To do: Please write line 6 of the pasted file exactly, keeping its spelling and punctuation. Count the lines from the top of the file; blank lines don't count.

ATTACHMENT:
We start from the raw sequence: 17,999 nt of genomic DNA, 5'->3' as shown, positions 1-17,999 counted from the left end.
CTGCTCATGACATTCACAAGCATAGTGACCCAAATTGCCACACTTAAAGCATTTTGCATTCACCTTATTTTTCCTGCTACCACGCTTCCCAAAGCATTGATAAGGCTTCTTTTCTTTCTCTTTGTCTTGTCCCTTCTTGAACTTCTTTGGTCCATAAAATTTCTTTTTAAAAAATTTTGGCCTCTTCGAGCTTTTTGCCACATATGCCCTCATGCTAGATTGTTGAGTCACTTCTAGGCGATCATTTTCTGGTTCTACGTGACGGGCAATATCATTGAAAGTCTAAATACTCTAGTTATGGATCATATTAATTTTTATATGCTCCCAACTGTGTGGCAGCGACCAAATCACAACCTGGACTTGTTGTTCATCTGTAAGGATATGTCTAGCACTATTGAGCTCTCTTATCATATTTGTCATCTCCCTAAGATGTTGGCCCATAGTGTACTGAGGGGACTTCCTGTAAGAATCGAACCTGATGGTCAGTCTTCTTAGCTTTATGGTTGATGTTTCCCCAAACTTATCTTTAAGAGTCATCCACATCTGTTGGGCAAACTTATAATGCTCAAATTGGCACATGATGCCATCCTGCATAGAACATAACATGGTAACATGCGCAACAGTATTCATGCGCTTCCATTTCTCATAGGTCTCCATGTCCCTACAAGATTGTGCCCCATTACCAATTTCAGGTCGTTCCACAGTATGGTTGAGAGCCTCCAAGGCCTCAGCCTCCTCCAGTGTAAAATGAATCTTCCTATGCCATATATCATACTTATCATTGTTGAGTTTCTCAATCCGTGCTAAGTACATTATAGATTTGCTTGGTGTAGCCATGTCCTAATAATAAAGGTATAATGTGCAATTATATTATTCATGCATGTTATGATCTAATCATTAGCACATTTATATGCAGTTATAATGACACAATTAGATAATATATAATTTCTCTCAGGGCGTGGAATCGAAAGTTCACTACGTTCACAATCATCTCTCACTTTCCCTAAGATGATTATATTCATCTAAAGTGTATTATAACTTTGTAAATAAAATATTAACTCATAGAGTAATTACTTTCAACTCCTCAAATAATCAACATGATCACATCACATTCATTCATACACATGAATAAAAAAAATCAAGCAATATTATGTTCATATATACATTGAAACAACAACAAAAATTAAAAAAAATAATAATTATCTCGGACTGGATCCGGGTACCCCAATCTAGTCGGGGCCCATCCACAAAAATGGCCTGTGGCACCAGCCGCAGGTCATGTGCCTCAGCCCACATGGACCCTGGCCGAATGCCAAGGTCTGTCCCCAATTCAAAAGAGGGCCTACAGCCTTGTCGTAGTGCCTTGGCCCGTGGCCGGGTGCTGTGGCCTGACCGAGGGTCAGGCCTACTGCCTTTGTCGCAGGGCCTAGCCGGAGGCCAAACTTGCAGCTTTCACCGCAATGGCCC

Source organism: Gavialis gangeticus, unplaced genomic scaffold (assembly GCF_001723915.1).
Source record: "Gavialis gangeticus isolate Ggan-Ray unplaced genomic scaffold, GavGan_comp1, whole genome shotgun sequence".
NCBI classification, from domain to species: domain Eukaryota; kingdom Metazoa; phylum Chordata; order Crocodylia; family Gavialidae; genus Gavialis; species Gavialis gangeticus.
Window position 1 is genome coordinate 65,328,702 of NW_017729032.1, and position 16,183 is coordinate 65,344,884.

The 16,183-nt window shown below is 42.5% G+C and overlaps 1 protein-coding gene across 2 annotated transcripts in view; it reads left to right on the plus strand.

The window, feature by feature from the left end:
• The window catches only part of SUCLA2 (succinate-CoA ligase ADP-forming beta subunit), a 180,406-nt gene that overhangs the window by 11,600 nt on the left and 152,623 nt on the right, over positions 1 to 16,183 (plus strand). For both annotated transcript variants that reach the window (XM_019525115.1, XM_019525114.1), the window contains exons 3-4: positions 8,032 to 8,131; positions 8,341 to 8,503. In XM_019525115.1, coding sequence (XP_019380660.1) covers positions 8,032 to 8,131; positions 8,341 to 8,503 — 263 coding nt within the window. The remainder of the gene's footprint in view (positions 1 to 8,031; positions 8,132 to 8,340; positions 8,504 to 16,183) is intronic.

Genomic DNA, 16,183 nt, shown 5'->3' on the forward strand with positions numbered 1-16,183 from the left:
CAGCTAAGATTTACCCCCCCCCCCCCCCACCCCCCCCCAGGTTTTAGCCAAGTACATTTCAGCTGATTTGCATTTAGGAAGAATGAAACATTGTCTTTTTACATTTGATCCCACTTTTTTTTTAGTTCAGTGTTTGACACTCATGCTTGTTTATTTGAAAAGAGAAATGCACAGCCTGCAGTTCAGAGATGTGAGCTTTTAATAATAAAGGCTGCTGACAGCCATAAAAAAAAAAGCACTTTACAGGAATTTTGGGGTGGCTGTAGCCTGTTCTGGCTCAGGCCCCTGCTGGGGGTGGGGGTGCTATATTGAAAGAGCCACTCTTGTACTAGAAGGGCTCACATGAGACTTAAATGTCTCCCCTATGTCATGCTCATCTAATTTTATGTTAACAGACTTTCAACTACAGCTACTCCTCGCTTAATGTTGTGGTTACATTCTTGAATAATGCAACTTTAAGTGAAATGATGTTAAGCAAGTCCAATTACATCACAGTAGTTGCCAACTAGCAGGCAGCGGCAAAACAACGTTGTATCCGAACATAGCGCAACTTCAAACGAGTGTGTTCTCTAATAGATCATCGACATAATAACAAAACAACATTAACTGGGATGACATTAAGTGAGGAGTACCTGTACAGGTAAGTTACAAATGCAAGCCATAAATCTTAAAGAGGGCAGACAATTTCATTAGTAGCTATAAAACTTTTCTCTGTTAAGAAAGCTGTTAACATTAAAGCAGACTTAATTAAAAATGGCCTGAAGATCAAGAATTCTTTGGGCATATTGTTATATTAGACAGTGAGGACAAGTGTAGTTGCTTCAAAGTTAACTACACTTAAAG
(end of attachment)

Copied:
Window position 1 is genome coordinate 65,328,702 of NW_017729032.1, and position 16,183 is coordinate 65,344,884.